Six poems by G.A. Hollis appear in “Servigliano Calling,” Robert Dickinson’s journal.
Sometimes when I’m sweating in the blist’ring desert heat,
I dream about my birth-place, with it’s age old village seat,
I see the carter’s cottage half-way down the lane,
With the river at the bottom; and I long for home again.
And when sandstorms turn the desert into a raging, stinging hell,
I see my own back garden, with it’s fruit trees and the well,
I smell the apple blossom as it sways upon the bough,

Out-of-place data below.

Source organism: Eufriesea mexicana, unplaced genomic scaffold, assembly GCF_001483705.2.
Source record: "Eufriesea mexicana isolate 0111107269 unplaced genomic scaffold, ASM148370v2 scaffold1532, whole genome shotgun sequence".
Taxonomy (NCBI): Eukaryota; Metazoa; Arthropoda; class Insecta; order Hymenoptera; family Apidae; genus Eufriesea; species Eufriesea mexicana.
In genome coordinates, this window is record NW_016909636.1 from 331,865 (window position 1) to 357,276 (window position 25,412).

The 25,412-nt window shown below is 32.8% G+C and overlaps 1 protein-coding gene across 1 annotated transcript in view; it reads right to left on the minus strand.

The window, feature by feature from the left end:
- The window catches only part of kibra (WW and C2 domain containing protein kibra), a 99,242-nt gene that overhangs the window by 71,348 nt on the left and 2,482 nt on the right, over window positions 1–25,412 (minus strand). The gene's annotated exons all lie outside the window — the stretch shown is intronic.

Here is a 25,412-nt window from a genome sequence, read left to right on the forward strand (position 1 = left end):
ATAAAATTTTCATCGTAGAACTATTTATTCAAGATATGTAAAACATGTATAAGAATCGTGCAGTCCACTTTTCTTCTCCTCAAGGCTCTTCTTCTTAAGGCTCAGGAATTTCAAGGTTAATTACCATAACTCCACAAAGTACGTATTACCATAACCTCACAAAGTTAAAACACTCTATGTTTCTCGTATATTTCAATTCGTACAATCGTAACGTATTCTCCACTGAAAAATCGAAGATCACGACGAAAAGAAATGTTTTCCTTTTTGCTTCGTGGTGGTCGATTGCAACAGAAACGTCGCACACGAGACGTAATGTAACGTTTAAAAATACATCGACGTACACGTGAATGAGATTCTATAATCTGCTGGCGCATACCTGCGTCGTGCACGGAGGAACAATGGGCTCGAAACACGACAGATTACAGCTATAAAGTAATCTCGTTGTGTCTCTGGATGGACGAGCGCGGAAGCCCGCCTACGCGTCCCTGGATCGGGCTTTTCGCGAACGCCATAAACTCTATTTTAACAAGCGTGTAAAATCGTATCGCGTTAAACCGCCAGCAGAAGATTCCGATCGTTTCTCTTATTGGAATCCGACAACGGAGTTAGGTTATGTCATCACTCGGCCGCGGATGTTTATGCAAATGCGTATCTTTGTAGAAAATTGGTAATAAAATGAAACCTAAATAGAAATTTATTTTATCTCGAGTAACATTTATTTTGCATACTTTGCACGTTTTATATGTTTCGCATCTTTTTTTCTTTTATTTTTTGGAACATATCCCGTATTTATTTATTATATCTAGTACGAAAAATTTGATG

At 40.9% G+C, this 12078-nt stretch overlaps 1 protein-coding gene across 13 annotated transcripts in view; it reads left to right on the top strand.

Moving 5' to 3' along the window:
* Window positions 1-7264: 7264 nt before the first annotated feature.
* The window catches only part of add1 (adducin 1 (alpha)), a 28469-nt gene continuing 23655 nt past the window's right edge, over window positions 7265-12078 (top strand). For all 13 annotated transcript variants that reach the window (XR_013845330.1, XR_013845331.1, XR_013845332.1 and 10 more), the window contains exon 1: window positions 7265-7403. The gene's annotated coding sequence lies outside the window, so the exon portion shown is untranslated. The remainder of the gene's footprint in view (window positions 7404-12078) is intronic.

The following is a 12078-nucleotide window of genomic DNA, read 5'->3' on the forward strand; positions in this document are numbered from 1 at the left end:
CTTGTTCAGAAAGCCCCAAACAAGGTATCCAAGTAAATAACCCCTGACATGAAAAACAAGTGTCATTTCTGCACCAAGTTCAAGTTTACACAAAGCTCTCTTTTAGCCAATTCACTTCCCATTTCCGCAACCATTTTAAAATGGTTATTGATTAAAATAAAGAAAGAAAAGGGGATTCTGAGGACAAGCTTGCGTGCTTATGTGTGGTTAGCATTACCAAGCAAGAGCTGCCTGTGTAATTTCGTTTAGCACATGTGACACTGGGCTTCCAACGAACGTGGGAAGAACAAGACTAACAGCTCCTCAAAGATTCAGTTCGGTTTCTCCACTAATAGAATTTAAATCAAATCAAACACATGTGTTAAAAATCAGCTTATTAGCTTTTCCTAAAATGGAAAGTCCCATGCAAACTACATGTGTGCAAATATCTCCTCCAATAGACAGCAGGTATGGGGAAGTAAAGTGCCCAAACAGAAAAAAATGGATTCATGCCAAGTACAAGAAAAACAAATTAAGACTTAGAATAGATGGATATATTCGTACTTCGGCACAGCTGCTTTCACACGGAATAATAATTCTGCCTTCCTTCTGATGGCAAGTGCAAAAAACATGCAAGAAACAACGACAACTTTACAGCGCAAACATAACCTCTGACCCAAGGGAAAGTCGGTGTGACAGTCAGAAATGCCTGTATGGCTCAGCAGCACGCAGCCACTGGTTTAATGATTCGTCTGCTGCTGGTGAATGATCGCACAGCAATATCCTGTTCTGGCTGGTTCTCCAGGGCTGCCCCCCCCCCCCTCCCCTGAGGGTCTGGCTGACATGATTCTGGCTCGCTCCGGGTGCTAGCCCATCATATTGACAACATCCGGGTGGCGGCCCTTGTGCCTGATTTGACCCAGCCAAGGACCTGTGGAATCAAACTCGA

While the busy buzzing tractor is straining at the plough.
Sometimes in the evening, as I watch the darkening sky,
I wonder if the same old moon is shining there, on high,
Upon those red tiled roof-tops, and the village green so neat,
Casting long weird shadows down the quilined village street.
And when this strife is over, and I shall at last return,
I’ll thank the Lord, my Maker, who gave me grace to learn,
That, no matter what my station wherever I may roam,
England is my heritage my one and only home.